2. Dec 18, 2011
    9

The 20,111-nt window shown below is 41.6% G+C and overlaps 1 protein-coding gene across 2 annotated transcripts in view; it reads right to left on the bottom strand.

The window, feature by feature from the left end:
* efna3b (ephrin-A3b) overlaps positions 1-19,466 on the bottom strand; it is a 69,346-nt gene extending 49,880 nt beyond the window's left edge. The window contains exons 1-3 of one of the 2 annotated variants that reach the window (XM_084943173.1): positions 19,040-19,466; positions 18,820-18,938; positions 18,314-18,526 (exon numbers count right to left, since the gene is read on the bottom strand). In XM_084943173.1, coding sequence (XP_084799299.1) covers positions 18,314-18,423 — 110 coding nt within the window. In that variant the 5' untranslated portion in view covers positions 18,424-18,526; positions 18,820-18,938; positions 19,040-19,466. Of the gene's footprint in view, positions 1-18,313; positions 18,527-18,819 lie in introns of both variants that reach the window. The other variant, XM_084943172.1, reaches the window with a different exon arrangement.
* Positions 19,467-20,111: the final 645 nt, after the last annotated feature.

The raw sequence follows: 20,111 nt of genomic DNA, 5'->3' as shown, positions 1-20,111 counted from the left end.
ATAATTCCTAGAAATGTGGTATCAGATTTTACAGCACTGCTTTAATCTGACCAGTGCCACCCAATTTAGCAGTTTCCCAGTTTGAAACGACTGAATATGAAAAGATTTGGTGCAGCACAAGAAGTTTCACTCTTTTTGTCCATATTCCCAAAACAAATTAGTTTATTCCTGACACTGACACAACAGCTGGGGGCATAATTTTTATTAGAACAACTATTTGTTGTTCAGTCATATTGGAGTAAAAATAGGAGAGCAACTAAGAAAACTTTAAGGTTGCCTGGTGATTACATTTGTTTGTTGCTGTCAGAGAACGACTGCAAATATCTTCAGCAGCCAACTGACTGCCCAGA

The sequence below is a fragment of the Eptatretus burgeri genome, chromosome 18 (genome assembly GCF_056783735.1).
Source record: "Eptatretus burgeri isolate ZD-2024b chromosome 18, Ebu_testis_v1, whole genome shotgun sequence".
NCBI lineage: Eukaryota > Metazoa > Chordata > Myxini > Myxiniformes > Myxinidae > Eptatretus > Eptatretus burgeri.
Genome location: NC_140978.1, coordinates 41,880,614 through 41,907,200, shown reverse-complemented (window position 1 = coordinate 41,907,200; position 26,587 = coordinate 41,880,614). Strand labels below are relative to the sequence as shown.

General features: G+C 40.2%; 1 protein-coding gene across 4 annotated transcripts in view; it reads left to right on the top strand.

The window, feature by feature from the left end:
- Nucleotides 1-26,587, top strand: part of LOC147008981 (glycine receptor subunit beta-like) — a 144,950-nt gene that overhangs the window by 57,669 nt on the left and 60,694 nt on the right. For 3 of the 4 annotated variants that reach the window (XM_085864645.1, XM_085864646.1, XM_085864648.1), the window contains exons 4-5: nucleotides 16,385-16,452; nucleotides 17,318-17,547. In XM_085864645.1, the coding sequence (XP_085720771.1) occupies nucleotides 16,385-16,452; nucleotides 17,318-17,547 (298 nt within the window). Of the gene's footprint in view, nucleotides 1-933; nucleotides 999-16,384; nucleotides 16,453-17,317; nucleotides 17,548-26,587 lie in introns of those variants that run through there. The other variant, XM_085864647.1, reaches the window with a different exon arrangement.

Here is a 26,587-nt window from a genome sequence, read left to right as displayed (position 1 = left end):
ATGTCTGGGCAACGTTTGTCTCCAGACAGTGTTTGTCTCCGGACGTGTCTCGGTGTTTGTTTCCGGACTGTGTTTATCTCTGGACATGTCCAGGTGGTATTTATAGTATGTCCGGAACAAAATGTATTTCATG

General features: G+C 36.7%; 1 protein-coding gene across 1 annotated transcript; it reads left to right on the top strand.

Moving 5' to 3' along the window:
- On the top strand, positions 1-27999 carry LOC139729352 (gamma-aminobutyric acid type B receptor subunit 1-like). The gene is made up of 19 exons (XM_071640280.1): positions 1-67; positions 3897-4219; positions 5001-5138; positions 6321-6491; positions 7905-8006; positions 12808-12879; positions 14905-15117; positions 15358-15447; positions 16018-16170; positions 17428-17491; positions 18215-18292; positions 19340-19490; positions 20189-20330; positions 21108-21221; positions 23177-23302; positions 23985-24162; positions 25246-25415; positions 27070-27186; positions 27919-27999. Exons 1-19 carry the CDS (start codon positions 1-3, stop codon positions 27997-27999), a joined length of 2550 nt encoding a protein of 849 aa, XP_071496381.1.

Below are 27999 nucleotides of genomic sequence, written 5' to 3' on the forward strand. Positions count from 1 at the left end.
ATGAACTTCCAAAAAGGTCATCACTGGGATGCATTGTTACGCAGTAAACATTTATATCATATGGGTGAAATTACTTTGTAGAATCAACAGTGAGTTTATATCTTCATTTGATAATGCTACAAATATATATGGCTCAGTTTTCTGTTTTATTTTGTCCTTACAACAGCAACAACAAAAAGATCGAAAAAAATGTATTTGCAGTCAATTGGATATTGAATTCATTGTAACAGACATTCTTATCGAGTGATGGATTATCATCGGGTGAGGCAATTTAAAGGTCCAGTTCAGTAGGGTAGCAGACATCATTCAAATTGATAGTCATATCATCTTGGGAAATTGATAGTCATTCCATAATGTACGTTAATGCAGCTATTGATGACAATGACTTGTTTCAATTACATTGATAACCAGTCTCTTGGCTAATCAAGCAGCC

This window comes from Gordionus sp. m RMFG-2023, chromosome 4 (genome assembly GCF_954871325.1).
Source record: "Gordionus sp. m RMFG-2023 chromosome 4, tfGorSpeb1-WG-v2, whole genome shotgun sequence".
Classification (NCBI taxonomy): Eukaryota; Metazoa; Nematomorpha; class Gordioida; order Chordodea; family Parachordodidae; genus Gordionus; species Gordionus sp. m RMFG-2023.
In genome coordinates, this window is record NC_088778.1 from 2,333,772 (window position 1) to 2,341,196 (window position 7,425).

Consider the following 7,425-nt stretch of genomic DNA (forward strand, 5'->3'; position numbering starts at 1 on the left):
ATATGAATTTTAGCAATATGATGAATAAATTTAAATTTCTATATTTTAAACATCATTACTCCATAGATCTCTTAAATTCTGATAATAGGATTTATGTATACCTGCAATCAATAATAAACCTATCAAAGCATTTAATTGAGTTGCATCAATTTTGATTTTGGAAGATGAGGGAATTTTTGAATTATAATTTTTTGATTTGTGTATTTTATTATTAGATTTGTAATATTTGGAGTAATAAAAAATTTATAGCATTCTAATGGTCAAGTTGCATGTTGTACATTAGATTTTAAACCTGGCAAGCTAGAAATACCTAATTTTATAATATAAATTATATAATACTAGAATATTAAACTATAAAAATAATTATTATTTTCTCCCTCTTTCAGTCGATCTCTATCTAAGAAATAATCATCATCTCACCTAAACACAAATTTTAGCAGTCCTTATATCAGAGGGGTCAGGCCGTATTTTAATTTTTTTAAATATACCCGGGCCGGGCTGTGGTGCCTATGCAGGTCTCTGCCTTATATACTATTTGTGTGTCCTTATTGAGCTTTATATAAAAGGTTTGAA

Rise of Nightmares was my surprise of the year, hands down. These days, games with metascores in the 50s are increasingly rare, so I did not have the highest expectations. After spending a couple hours with it a couple nights ago, I walked away with the impression that despite the awfully dated graphics, the game has a very refreshing, oddball charm that is almost totally absent in most big-budget games. The atmosphere is just like that of a twisted b-movie and the sound design is absolutely excellent. I also admired the game's ambition for trying to be a 3D action game controlled entirely with kinect. That said, I found the controls just a bit too awkward and clumsy for me to really enjoy playing the game for an extended period so I figured I probably wouldn't go to the effort to move the couch out of the way to play it again anytime soon. The next day, however, I woke up really wanting to give the game another chance and a couple marathon sessions later, I have now finished it... absolutely loved it. Aside from one unfortunate instance where I was impaled by spikes during a QTE because the kinect did not register the fact that I was, in fact, jumping backwards to dodge them (and had to replay 10 minutes of zombie-bashing to get back to that point), I actually came to really like the way the game controls. If you are having problems with it, I recommend playing the game on easy as well as going into the menu and tinkering around with the sensitivity options. I feel like this is such a fresh, unique gaming experience that it's a shame that it will probably end up being sorely over-looked by most due to the time it takes for one to adjust to the controls. For me it stands as proof that the kinect CAN give us more diverse, enjoyable experiences than just on-rail shooters and dancing/fitness games. Definitely not one to miss if you have a kinect. Full Review »